I grew up as a teenager living in Leicestershire near the coalfield communities during the miners’ strikes and the height of Thatcherism in the 1980s. At the time I felt an immediate, burning sense of injustice because people who were doing these extraordinarily difficult jobs to serve the national economy were having their communities devastated, were being thrown on the scrapheap and treated appallingly. That the state was actively undermining a whole class of people felt very unfair to me.
I also became politicised by the AIDS crisis. In 1983 I was a 16 year-old young gay man and I could see that a whole community of people were being stigmatized and ostracised by society and abandoned by the governments. We were a soft-target in the culture wars. The miners’ strikes and the AIDS crisis were for me pivotal moments. One was an awakening of my sexual politics and a recognition of the need to create platforms to articulate representation. The other was an awakening about class and injustice in Britain.
So inspired by these moments I went to university to read politics. I left with a real desire to try and carry forward into my professional life my interest in politics and society and as I was always interested in theatre and the arts, I was incredibly fortunate that my first job was with a theatre company working with offenders in prisons. It brought together my interests in the arts and in social justice with the arts. My next job was working for Gay Sweatshop, a pioneering LGBT company formed out of the gay liberation movement of the 1970s. It was theatre, but it also had a social purpose. This is how it has been my whole life – I used my last job as the Artistic Director of the London International Festival of Theatre (LIFT) to create a platform for international voices that wouldn’t ordinarily get seen and heard in London, trying to shine a light on issues that we as a society often don’t want to look at. We focused our resources supporting artists from the Middle East, often making work that was trying to imagine new ways of living in the aftermath of the Arab Spring. One way or another politics has always shaped my artistic career.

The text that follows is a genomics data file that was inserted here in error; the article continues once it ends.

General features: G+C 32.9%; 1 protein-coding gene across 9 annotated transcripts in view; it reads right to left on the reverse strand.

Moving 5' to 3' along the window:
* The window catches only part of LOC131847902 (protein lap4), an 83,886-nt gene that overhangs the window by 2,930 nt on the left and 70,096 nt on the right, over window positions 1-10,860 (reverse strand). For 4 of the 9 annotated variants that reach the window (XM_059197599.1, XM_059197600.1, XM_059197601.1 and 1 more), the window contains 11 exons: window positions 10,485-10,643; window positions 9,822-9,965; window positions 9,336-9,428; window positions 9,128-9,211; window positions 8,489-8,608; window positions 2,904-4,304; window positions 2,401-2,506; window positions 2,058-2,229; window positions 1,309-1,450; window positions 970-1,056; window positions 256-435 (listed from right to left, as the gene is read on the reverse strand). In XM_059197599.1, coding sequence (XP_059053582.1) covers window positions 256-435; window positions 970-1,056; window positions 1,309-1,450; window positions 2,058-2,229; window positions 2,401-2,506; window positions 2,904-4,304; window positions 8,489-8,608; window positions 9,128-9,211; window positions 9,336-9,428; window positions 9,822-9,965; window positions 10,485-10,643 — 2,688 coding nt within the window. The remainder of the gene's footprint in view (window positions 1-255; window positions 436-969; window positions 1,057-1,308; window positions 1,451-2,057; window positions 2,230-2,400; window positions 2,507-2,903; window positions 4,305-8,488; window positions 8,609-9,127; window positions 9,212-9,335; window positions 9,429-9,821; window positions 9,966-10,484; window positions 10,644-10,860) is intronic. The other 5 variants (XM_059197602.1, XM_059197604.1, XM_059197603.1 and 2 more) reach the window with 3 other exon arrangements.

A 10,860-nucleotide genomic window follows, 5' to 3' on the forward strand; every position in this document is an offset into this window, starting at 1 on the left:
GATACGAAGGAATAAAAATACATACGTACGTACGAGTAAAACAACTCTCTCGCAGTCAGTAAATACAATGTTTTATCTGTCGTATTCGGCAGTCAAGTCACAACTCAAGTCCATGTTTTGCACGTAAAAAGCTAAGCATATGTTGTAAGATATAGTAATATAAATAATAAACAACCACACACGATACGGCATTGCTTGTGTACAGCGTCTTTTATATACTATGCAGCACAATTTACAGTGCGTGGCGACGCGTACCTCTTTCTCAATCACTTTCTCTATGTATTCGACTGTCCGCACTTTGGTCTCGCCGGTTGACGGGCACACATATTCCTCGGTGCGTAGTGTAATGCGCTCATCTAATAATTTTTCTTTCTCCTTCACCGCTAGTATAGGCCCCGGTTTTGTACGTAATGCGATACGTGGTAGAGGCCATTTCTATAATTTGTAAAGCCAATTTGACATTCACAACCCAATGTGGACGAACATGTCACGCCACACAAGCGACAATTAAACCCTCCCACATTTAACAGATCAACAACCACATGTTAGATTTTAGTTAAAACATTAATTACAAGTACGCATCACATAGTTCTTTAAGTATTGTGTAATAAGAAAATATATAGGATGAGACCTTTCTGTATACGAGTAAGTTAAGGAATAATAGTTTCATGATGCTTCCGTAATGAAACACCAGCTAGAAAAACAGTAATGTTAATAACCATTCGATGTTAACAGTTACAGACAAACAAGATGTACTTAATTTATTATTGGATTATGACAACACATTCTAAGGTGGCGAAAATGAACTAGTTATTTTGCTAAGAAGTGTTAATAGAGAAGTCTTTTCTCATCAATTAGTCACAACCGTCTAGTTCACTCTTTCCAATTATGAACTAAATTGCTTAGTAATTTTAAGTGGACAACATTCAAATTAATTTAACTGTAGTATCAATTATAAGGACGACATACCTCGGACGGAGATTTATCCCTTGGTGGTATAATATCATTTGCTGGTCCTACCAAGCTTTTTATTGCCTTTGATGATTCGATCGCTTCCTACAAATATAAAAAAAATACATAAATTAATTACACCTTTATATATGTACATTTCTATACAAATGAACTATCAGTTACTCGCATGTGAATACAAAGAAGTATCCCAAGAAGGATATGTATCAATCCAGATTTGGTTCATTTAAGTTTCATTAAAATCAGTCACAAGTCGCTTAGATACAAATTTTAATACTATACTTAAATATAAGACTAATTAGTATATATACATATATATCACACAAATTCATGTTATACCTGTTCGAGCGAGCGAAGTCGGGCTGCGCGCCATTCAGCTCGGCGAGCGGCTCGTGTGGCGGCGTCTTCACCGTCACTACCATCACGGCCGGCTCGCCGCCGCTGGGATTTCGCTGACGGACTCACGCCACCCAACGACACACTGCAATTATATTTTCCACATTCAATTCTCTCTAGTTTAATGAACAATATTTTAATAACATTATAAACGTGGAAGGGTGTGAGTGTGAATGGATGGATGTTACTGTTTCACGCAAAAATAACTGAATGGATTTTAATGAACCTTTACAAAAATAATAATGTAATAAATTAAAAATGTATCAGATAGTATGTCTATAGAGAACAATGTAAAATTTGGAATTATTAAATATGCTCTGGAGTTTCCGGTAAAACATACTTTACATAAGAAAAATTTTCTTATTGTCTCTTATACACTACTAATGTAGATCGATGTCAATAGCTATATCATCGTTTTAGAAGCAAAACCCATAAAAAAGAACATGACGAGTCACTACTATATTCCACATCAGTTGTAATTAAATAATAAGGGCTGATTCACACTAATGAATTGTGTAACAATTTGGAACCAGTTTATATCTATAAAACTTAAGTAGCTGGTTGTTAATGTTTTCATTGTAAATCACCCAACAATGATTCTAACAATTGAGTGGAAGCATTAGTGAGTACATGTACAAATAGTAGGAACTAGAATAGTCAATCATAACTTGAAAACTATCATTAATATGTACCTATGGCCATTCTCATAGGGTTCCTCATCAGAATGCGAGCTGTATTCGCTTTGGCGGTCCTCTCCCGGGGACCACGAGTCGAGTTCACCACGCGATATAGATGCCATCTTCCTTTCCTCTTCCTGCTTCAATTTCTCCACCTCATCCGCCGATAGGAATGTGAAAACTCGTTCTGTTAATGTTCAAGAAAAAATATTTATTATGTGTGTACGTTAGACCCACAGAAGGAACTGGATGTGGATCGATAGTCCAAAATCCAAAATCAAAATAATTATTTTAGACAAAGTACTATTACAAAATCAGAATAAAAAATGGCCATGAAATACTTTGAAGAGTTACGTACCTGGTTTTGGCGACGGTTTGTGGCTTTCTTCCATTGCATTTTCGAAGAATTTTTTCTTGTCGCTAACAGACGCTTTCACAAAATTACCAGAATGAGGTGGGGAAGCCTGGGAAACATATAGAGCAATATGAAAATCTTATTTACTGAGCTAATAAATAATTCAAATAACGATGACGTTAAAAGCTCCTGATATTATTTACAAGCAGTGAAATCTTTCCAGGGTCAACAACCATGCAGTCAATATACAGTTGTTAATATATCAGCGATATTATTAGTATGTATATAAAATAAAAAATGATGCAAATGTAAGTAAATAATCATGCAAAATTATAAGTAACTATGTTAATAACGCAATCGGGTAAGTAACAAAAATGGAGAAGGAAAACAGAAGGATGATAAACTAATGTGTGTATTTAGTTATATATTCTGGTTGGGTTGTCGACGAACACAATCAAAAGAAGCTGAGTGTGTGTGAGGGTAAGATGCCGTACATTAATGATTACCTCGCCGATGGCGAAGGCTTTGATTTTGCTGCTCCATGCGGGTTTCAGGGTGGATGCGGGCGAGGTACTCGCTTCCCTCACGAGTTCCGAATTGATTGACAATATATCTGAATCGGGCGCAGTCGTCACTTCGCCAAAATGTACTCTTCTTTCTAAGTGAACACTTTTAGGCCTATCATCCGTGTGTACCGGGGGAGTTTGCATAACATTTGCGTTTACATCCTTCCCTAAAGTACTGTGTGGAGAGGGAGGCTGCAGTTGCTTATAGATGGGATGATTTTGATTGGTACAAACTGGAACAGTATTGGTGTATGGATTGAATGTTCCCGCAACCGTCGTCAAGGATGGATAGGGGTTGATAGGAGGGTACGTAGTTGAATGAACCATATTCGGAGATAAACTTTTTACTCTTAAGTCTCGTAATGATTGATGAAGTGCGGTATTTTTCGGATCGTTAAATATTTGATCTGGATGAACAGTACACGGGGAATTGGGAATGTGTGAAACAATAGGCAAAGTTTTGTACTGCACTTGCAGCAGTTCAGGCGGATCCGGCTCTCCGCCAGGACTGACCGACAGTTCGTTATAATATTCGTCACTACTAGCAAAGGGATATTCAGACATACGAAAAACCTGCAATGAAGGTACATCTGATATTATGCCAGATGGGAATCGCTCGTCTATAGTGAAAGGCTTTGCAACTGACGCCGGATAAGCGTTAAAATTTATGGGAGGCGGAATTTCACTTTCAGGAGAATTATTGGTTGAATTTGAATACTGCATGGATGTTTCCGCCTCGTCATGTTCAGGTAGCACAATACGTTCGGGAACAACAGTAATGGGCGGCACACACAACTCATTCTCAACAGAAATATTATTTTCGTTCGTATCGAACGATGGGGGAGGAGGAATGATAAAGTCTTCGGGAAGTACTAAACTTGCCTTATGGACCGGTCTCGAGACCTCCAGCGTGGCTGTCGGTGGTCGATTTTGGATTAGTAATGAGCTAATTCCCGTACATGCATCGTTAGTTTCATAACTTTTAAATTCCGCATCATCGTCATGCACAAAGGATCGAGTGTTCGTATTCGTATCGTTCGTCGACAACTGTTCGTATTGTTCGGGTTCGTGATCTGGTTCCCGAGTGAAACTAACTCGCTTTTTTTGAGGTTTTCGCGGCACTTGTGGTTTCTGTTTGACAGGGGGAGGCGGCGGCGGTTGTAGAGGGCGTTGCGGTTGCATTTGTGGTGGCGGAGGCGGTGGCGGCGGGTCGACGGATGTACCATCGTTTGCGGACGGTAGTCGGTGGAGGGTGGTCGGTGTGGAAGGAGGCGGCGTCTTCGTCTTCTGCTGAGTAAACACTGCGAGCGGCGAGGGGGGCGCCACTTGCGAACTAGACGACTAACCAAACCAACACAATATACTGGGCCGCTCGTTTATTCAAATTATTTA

I got to know Belarus Free Theatre (BFT) through David Lan after seeing the company perform at the Young Vic. David gave me a strong nudge to start investigating the company more and it led to LIFT collaborating and co-producing with the Young Vic and BFT on their climate change show Red Forest in 2014. Through that I got to know Natalia and Nicolai very well and saw first hand how they draw their art and activism together.
Red Forest was the show I ended up feeling closest to, we were bringing in voices that were affected by climate change, but don’t normally get heard.
For me, it is really important theatre speaks to the place that it is made from. Natalia and Nicolai came to the UK as political refugees and they were making work in London that gave agency to those who were ignored. In fighting for representation their work has a lineage to the fantastic political theatre that came out of the 1970s from companies like Gay Sweatshop, Women’s Theatre Group and the Black Theatre Coop.
Theatre and politics are interlinked. Theatre is a way to talk about and re-imagine the world, and politics is how you make the world work.
Mark Ball is Creative Director of Manchester International Festival (MIF). From April 2009 to June 2017 he was Artistic Director and Chief Executive of the London International Festival of Theatre (LIFT)